According to Forrester data, 59% of companies have executive commitment to creating accessible products and are doing the work to deliver on those commitments. I’ve written extensively about how commitments to diversity, equity, and inclusion drove that percentage up in recent years. But right now the pendulum is swinging back towards compliance being the primary driver, prompting organizations to commit to and mature their accessibility practices. Why? One reason is the European Accessibility Act (EAA). As in the privacy space, regulations have played a critical role in elevating accessibility on businesses priority list. Forrester received many inquiries from clients in Canada leading up to the 2021 information and communications deadline imposed by the Accessibility for Ontarians with Disabilities Act (AODA). We expect the impact of the EAA to be even greater given its scope.

What Do I Need To Know About The European Accessibility Act?

Here are my main takeaways on the EAA:

  • The act applies to companies that do business in the European Union. While there are some exemptions – for small businesses, for example – if you’re a Forrester client, or work for any enterprise company reading this blog, it’s likely the act applies to you.
  • Adopted in 2019, the act establishes common requirements for accessibility across the 27 EU member countries. Each country is required to implement the act in their national laws. As an example, read about how the EAA is implemented into Irish law. The EAA is aligned with other EU accessibility legislation such as the Web Accessibility Directive, which applies to public sector bodies. If you’re familiar with EN 301_549, which focused on the public sector, this act essentially extends those requirements to businesses as well.
  • Countries are required to begin enforcing the law in June 2025, so consider that your deadline for compliance.
  • There are penalties for not meeting the requirements. For example, Ireland’s law notes fines of up to 60,000 euros, while in the Netherlands supervisory authorities can issue fines of up to 90,000 euros or 900,000 euros depending on the authority.
  • Unlike accessibility laws in some other regions, the EAA doesn’t name the Web Content Accessibility Guidelines (WCAG) as the standard. The EU 301_549 standard, which includes WCAG in addition to requirements for other types of products, is the standard you need to adhere to.

What Should I Do About It?

Complying with the EAA isn’t a one-and-done project or check-the-box exercise. You need to embed accessibility into how you run your business and how you create products and services. If you’re already doing that, regardless of whether that was prompted by regulations or other drivers, keep doing what you’re doing. But if the EAA is what has prompted your organization to get started, here’s where I recommend you begin:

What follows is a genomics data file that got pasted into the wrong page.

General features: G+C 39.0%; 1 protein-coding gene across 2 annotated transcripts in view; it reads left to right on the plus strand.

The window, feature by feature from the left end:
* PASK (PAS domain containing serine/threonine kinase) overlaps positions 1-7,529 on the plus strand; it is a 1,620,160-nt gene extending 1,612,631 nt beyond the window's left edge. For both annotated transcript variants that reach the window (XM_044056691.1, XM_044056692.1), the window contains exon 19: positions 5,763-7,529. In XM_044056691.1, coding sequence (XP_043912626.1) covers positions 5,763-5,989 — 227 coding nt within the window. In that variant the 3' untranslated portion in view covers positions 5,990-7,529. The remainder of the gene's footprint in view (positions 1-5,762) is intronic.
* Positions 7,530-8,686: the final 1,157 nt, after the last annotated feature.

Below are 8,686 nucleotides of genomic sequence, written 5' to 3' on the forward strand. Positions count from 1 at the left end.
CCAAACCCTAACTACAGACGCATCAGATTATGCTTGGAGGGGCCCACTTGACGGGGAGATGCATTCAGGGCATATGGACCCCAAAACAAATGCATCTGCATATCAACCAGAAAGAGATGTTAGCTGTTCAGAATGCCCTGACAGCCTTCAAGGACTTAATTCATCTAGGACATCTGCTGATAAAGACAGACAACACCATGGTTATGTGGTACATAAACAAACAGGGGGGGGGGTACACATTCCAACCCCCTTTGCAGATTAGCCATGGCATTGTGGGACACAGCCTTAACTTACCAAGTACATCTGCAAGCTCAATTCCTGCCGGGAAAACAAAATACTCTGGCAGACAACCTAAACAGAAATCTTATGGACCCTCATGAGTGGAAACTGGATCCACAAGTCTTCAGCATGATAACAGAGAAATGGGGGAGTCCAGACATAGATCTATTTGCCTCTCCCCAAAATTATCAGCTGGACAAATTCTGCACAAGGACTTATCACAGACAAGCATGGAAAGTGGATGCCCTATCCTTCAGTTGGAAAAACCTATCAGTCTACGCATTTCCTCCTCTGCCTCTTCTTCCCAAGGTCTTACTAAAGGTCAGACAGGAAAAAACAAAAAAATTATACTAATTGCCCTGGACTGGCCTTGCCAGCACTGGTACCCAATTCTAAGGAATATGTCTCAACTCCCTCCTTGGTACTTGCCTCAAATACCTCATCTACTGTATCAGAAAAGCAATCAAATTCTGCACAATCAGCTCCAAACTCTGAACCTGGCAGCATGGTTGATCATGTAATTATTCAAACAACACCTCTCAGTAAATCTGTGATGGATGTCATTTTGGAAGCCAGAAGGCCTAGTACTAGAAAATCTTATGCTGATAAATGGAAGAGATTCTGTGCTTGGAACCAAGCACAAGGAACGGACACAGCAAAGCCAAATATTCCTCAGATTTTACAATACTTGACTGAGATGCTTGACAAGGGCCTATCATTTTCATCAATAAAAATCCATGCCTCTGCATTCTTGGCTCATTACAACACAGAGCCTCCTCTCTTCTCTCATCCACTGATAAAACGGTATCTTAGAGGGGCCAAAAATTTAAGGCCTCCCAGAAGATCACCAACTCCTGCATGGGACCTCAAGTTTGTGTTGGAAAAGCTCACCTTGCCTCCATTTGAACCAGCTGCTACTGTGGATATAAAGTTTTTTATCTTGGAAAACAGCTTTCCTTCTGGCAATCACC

• Raise awareness of the benefits of accessibility. To lay the foundation for accessibility to take hold in your organization, elevate awareness of what accessibility is, why it matters, and what it requires of your organization. The business case for creating accessible digital experiences is strong, so while the act can be used to force the conversation, it’s important to help leaders and teams understand the broader benefits. Focus on how businesses that create inclusive experiences can increase revenue, decrease costs, improve resilience, and build trust with customers and employees.
  • Understand where you stand. Start with your most important products, applying a user experience mindset by focusing on features that align with your customers’ top tasks. Many companies engage with accessibility vendors for help with auditing existing experiences, and this is a particularly important step if you’ve not yet hired in-house accessibility experts. It’s also a good idea to procure a digital accessibility platform to help you identify accessibility issues, facilitate remediation of issues, and monitor and report on the compliance of your company’s digital experiences.
  • Establish your organization’s accessibility practices. In parallel to assessing where your products are today, put the necessary processes in place to embed accessibility into all new digital experience design and development work going forward. Work with each team (product, design, development, testing, program management) to integrate accessibility into their practices, put mechanisms in place for running research with customers with disabilities, and integrate accessibility into your company’s design system.

Forrester clients can read these Forrester reports for more best practices and examples of how to get started:

Participate In Our Research

Is the European Accessibility Act prompting your organization to initiate, establish, or scale your digital accessibility practices? I’d welcome the opportunity to interview you for my research. If you’re interested in speaking with me, please get in touch!  If you’re a Forrester client your account team can help connect you with me, and if you’re not please reach out via LinkedIn. I’d love to speak with you.

If you’re a Forrester client and would like to discuss the EAA further, and understand how to prepare, set up a conversation with me